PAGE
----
Fly Fishing Encyclopedia

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SALMON FISHING

Salmon will shoal up at the entrance to their home river and wait for the conditions to be right before starting their run upstream and the biggest problem is knowing exactly when that will be. The salmon's timing has to be perfect. Too little water in the river and they will be unable to negotiate the shallower parts of the river. Too much and the force of the water will exhaust them in their attempts to swim against the current. In addition, too much flow will wash their eggs away as they spawn and before they have had time to cover their redd with gravel and stones. The ideal time is just after a rain storm in the higher reaches of the river, which will refresh and fill the river and is known as a spate. As the river slowly empties again the fish will make their run for home. With this flush of water they will move up the river, usually at night. They will rest up during the day in deep pools and behind obstacles like large rocks that give them respite from the current. This is where the fisherman will hunt for them.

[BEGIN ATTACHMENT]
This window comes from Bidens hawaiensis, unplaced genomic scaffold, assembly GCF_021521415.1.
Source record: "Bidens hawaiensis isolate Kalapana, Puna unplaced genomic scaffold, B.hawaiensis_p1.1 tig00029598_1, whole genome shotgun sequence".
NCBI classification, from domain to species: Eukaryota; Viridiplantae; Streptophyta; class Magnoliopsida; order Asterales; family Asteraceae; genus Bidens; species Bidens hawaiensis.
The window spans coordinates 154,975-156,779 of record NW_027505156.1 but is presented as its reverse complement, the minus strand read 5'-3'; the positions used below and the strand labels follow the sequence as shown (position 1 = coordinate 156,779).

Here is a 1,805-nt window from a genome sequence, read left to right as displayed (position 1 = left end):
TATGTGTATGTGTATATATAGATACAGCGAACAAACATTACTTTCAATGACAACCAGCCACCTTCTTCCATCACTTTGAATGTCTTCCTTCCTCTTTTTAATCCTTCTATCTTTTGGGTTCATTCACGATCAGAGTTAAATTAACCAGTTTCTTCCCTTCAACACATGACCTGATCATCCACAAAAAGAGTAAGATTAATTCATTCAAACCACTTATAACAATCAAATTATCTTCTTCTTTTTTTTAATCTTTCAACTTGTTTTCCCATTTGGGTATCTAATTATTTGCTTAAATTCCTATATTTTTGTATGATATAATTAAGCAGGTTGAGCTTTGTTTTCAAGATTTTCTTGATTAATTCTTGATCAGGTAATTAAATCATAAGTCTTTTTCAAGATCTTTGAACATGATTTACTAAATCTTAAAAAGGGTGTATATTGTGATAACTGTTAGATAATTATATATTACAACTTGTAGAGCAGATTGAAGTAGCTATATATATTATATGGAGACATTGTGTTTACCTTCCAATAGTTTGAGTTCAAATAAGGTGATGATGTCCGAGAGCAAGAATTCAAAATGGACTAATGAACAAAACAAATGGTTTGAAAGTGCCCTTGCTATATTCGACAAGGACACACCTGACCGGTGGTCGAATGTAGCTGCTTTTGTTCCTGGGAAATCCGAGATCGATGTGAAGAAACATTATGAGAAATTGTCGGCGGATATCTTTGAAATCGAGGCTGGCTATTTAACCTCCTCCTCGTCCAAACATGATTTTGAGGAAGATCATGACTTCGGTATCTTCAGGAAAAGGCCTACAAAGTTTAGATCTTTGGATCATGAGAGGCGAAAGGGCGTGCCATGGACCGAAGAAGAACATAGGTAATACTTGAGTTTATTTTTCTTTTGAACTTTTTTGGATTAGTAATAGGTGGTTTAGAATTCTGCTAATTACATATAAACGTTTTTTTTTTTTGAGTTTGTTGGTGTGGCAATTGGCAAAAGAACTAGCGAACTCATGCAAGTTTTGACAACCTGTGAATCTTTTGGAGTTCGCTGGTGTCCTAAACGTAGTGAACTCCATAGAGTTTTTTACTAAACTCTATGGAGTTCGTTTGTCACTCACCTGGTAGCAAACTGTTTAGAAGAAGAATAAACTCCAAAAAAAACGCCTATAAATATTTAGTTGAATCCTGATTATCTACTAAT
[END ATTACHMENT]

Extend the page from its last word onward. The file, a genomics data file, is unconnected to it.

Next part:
There are two quite different classes of salmon - the Pacific variety that spawn once and die and the Atlantic variety that will spawn and return to the sea, perhaps as many as seven times throughout their lives. Quite why there is this fundamental difference between the two varieties is unknown. It may have something to do with the Gulf Stream - otherwise known as the North Atlantic Drift - which keeps the North Atlantic seaboard slightly warmer in winter than it would otherwise be. This keeps the area ice free, facilitating the return to the ocean of salmon which have spawned. On the other hand the north Pacific and its rivers may freeze over for a large part of winter. This creates a much harsher environment for large shoals of fish to survive in and the frozen rivers effectively preclude any substantial food source production. It is ecologically more efficient for this harsh time to be spent as an egg rather than as a fish trying to find a meal, so there are no salmon near the North American rivers after the spawning season - they all die.